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To those of you that find timecode perplexing… you might find this history of timecode useful. Kindly written by our chief tech Martin Pedder (ex BBC broadcasting house) of Boomerang Sounds. Pulled from his own experience & various sources.

Here goes…

Black and white American TV was at 30 fps and synced to their 60 Hz mains. The movie industry worked at 24 fps and the cinema projectors were also referenced to mains frequency. There is a 1:2 ratio between 30 fps and 60 Hz and a 2:5 ratio between 24 fps and 60 Hertz so conversion was easy. In the days before crystal locked sync generators, they just used a synchronous mains motor with the right number of teeth on the cog wheels and everything worked at the right speed.

Then some ‘genius’ decided that the only way to get the colour information into an American TV picture and not interfere with the sound carrier was to slow it down a fraction. 0.1% in fact. The change was small enough that black and white TVs would still display the pictures without modification. 30 fps – 0.1% = 29.97 fps. If they had continued at 30 fps, some TVs would have had problems with the sound and needed a small modification. The decision to avoid annoying some B&W American TV owners in 1953 is still haunting us 6 decades later.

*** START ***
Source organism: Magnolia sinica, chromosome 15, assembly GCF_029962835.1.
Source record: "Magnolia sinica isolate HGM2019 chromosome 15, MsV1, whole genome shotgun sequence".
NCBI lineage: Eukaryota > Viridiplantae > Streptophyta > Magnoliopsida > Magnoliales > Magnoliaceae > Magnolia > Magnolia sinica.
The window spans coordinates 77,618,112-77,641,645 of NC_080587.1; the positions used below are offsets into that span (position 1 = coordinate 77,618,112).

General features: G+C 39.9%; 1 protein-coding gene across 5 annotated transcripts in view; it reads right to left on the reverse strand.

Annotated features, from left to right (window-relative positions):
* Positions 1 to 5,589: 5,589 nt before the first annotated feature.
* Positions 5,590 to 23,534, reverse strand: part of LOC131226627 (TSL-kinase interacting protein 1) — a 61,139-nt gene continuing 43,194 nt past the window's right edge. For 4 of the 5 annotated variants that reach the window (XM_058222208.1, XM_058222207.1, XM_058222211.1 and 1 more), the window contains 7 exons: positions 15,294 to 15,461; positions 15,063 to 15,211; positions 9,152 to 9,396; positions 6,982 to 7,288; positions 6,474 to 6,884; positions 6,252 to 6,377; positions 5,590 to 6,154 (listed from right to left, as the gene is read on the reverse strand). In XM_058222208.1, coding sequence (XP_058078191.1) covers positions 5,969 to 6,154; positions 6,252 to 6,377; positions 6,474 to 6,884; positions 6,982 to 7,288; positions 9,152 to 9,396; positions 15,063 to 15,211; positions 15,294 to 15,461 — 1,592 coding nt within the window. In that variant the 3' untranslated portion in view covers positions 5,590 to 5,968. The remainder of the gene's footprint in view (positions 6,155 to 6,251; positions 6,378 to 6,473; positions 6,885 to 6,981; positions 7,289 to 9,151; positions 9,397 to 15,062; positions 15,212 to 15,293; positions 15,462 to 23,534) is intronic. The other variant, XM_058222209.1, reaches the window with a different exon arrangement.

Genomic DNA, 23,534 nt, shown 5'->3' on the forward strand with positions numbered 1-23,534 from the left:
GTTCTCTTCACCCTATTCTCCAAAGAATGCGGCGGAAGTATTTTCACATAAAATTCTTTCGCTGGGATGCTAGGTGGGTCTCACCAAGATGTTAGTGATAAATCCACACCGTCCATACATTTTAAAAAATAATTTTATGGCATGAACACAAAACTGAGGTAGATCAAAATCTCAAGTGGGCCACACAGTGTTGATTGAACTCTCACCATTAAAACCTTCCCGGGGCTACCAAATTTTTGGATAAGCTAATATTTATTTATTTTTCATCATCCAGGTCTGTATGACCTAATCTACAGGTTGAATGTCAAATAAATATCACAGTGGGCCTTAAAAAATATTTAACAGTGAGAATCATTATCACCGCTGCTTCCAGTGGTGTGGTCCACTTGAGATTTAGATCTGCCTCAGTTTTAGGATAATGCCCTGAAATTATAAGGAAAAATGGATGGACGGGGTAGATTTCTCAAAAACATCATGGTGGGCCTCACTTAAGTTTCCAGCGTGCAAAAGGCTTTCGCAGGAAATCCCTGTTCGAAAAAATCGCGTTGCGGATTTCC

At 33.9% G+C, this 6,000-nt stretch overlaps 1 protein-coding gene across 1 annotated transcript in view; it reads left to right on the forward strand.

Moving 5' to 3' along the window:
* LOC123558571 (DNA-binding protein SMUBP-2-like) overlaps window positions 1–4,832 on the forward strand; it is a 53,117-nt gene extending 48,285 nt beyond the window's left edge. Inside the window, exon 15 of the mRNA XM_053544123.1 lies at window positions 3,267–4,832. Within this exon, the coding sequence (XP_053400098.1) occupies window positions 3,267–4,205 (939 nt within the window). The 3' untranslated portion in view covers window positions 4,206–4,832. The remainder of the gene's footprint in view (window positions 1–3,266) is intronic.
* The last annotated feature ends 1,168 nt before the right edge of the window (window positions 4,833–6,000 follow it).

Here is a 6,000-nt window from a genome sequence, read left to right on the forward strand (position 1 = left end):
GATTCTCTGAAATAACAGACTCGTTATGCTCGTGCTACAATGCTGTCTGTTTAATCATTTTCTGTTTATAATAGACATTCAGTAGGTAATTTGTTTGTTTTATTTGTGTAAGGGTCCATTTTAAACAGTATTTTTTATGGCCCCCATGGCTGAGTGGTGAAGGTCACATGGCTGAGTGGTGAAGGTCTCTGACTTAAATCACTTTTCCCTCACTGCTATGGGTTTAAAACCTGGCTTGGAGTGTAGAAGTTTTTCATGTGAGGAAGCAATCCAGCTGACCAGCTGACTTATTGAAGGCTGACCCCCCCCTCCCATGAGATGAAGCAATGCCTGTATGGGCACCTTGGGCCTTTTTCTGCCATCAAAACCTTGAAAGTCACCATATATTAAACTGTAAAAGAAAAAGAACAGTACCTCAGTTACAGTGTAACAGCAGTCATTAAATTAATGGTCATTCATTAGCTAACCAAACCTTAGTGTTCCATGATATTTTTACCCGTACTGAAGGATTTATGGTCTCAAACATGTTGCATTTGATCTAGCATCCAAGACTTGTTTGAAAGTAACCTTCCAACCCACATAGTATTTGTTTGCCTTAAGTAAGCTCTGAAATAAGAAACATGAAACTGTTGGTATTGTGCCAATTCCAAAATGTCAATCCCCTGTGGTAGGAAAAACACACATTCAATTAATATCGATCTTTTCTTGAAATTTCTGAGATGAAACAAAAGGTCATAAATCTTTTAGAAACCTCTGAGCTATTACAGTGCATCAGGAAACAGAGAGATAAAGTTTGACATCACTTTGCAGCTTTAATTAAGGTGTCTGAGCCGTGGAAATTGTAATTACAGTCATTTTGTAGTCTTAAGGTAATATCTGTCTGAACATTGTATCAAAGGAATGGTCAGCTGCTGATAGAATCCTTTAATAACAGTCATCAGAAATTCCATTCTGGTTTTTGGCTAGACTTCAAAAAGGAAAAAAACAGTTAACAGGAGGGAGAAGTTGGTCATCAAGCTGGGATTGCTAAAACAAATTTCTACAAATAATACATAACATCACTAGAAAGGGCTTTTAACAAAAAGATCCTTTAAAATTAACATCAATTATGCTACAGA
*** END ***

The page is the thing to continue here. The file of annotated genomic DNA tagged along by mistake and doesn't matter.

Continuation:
When it came to syncing pictures and sound equipment, there were two ways to operate. You could run everything at 29.97 fps or carry on working at 30 fps but have a timecode that dropped the occasional frame number to compensate. Neither was a perfect or simple solution and we are stuck with it. Many music studios preferred working at 30 fps and suffered the drop frame as it kept the relationships between frames and tempo at simple ratios. The 0.1% pitch difference is imperceptible to many people but some can hear it clearly.

From Wikipedia

This meant that an “hour of timecode” at a nominal frame rate of 29.97 frame/s was longer than an hour of wall-clock time by 3.59 seconds, leading to an error of almost a minute and a half over a day, as the timecode was calculated in a manner that assumed the frame rate was exactly 30 frame/s.

To correct this, drop frame SMPTE timecode was invented. In spite of what the name implies, no video frames are dropped (skipped) using drop-frame timecode. What’s actually being dropped are some of the timecode “labels”. In order to make an hour of timecode match an hour on the clock, drop-frame timecode drops frame numbers 0 and 1 of the first second of every minute, except when the number of minutes is divisible by ten (i.e. when minutes mod 10 equals zero). This achieves an “easy-to-track” drop frame rate of 18 frames each ten minutes (18,000 frames @ 30frame/s) and almost perfectly compensates for the difference in rate, leaving a residual timing error of roughly 86.4 milliseconds per day, an error of only 1.0 ppm.

That is, drop frame TC drops 2 frames every minute, except every tenth minute, achieving 30×0.999 = 29.97 frame/s. The error is the difference between 0.999 and 1/1.001 = 0.999000999000999….